Digital Television

New Features of Digital Television

Digital television is a quasi-new broadcasting technology that will bring the age of modern television that much closer. It is not about having a bigger screen, having a flatter screen, or having lighter weight. It is much more important than that. What good does a 100 inch flat screen TV do you if the programming is bad? Well I suppose you can watch the white spots and scratches amplified by the bigger screen.

Digital television brings changes “under the hood” of the TV. It is a new system for broadcasting that offers so much more than normal broadcasting that I won’t be able to put it in one sentence. First and fore mostly it will give you superior video quality, but also audio quality. I always thought of sound as something that just comes out of the TV. I never really thought about it that sound is also broadcasted. But it is, so any deterioration in the system will also cause sound mix-ups too. So the better the broadcasting quality, the better the audio and video quality.

I don’t want to go into great technical details, but the main difference is that as opposed to an analog signal that we get today, digital TV uses digital signals to transfer its stuff. This allows for a lot more of this “stuff” to be transferred. This means that practically anything can be transferred, it is almost like downloading something. So what do I mean by stuff? One cool option of this digitalized way is to have multicasting. This practically means that you wouldn’t have two HBO’s, HBO could have one channel, and broadcast multiple programs on it. A good example of multicasting is if you’ve seen some programs (I know CSI had this), that said at the beginning: “Simulcast in HDTV”. This means that the channel broadcasting didn’t broadcast two different programs at the same time, instead they broadcast two different formats. You can also broadcast digital program guides, which is much more elegant than teletext, that looks like something on the C64.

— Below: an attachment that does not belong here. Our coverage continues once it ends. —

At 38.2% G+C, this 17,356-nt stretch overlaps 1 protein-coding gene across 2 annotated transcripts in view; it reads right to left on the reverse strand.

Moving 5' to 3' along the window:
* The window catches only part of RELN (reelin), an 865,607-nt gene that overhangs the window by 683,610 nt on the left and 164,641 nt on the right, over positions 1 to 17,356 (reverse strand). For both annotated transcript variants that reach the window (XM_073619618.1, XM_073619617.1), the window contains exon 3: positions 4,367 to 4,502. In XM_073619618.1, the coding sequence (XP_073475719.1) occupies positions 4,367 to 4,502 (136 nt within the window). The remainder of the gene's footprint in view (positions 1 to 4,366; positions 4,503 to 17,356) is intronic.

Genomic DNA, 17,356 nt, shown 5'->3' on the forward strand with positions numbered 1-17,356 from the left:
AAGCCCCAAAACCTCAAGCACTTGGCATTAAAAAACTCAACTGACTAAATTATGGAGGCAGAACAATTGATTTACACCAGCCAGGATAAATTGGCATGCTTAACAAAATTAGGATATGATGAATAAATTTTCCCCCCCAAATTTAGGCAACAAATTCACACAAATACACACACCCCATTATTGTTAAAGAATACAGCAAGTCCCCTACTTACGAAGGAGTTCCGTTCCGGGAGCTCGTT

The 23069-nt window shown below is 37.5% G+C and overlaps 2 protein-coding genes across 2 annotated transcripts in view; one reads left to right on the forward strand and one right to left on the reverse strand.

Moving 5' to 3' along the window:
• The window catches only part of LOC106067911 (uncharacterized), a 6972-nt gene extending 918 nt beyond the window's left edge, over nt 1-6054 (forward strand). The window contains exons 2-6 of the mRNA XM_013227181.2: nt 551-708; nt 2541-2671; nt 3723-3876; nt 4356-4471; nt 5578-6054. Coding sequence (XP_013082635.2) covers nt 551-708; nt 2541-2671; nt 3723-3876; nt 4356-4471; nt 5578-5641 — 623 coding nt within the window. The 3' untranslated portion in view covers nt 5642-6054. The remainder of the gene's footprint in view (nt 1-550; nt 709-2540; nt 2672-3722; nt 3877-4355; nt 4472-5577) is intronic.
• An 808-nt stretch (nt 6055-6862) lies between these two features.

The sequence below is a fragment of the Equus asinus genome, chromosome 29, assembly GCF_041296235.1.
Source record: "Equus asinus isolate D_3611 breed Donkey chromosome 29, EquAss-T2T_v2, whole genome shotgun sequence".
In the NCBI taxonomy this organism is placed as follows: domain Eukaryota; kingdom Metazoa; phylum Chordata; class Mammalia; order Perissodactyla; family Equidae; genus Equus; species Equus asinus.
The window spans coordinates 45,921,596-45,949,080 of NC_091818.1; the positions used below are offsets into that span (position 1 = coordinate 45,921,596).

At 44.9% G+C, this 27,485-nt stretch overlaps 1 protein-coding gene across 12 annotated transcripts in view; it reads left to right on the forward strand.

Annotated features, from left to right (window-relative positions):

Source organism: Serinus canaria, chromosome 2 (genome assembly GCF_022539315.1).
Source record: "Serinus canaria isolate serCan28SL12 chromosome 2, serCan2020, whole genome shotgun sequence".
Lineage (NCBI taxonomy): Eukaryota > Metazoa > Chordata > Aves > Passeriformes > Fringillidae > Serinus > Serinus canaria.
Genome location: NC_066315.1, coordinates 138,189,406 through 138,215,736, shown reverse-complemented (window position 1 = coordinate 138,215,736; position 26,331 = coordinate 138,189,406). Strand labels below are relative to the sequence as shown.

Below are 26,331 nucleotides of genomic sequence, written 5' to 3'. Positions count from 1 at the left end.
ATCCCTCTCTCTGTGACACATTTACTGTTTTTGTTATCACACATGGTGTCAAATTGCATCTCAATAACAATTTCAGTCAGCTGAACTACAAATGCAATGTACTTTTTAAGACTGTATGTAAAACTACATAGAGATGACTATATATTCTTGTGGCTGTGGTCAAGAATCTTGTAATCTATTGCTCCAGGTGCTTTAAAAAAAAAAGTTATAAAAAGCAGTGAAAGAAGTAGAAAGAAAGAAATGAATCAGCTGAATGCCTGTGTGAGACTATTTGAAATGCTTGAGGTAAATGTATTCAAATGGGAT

This brings us neatly in to quality. Now more information can be sent, so this doesn’t mean that you will receive programming that is twice as fast. It means that you will get better picture quality. There are basically three tiers to the quality ladder. SDTV (Standard Definition) is something we all know and love (or hate), it is the mode in which both analog and digital TV’s function. EDTV (Enhanced Definition) is a much better format, but still not quite the best. HDTV (High Definition) TV is what everyone is talking about now. As opposed to the other two it is broadcast only in widescreen format, but it has a superior picture quality. To debunk a common myth HDTV is not digital TV, it is just a type of programming that can be achieved through digital TV.

The reason I said in the first paragraph that it is only quasi-new is that in many parts of the world this broadcasting system is already in place. The Netherlands for example has already moved to completely to digital (December, 2006). Many countries have money to make the leap, but the real prohibiting factor here is the households, not really the companies.

Of course as with analog television there just couldn’t be one standard. The world had their usual little feud and managed to come up with four standards. There’s a European, a US, a Japanese and a Chinese standard. Have fun trying to get used to this.

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